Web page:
For today’s blog entry, I cheated and got someone else to write it.  🙂  This post is by science fiction author Paul B. Spence, whose novel The Remnant will be out later this spring.


J is for jump drives.

People have so many misconceptions about what these are in fiction. One that I hear the most is that a jump drive somehow violates the laws of physics, specifically those of ‘Saint Einstein.’ The truth is, jump drives do anything but violate physics.

Let me explain. Jump drives come in several flavors in science fiction:

The first is the classic fold drive. This drive has been around for a while, at least since the 1950s. This involves folding space so that two points become contiguous; the ship hops from one to the other. It never travels faster than light — can be standing still in fact — and yet is transported vast distances. Robert Heinlein made great use of these in books like Have Spacesuit, Will Travel, as did Frank Herbert in Dune.

The second is the hyperspacial drive. This postulates moving the ship into a higher-dimension space (such as are required to exist by quantum physics) where the ship travels (at sub-light speeds) and reenters realspace some distance away from the point of entry. No violations here. Some great examples are C. S. Friedman’s This Alien Shore, David Brin’s Uplift War, Babylon 5, and just about any book by David Weber.

The third is the wormhole drive. This drive creates or opens an existing wormhole to allow a ship to travel along vast distances. This is usually achieved with strange matter or negative energy. No violations of physics. Collapsar jumps, such as used by Joe Haldeman in The Forever War, fall into this category, as do the drives in Star Wars (I know they say hyperspace, but it is plainly a wormhole), and hyperspacial tubeways from Doc Smith’s Lensman Series in the 1920s and 30s.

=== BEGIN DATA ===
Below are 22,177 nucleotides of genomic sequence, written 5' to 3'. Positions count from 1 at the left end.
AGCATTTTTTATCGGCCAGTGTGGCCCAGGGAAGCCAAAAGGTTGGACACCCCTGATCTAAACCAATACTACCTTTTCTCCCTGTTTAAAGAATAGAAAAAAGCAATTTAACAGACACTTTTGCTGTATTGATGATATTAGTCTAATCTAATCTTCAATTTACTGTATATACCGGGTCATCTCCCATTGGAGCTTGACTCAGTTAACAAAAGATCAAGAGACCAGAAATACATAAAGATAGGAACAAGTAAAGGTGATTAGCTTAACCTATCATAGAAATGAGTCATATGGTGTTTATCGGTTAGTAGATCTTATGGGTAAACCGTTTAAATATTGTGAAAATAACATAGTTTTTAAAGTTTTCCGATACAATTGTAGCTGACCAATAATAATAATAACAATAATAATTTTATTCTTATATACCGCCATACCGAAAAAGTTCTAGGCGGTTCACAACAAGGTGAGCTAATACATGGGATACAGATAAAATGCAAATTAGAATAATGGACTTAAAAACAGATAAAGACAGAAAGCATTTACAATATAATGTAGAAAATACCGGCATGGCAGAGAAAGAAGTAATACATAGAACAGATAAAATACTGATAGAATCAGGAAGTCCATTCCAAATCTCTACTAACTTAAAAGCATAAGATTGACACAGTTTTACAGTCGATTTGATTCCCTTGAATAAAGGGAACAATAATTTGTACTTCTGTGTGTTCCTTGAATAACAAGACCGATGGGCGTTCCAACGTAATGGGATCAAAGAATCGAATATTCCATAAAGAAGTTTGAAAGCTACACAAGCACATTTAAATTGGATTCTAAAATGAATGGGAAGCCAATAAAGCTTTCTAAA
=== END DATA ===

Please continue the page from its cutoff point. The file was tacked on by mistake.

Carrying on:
None of these drives violates any known physical laws of the universe. Some of them are less probable (wormhole drives), but none of them attempt to circumvent the lightspeed limit. All of them are actually based on known principles, such as quantum tunneling. That, by the way, is not science fiction. It is what allows you to read this blog. Your monitor uses the principles of quantum tunneling to function. Welcome to the future of space flight.


About Thomas Weaver

I’m a writer and editor who got into professional editing almost by accident years ago when a friend from university needed someone to copyedit his screenplay about giant stompy robots (mecha). Having discovered that I greatly enjoy this kind of work, I’ve been putting my uncanny knack for grammar and punctuation, along with an eclectic mental collection of facts, to good use ever since as a Wielder of the Red Pen of Doom. I'm physically disabled, and for the past several years, I’ve lived with my smugly good-looking twin Paul, who writes military science fiction and refuses to talk about his military service because he can’t. Sometimes Paul and I collaborate on stories, and sometimes I just edit whatever he writes. It's worked out rather well so far. My list of non-writing-related jobs from the past includes librarian, art model, high school teacher, science lab gofer… Although I have no spouse or offspring to tell you about, I do have six cats. (The preferred term is "Insane Cat Gentleman.") I currently spend my time blogging, reading, editing, and fending off cats who like my desk better than my twin’s.
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2 Responses to J

  1. I love this post! I’m writing a sci-fi right now, and I need to definitely iron out how my MC actually gets from place to place. I’ll definitely have to bookmark it. 🙂


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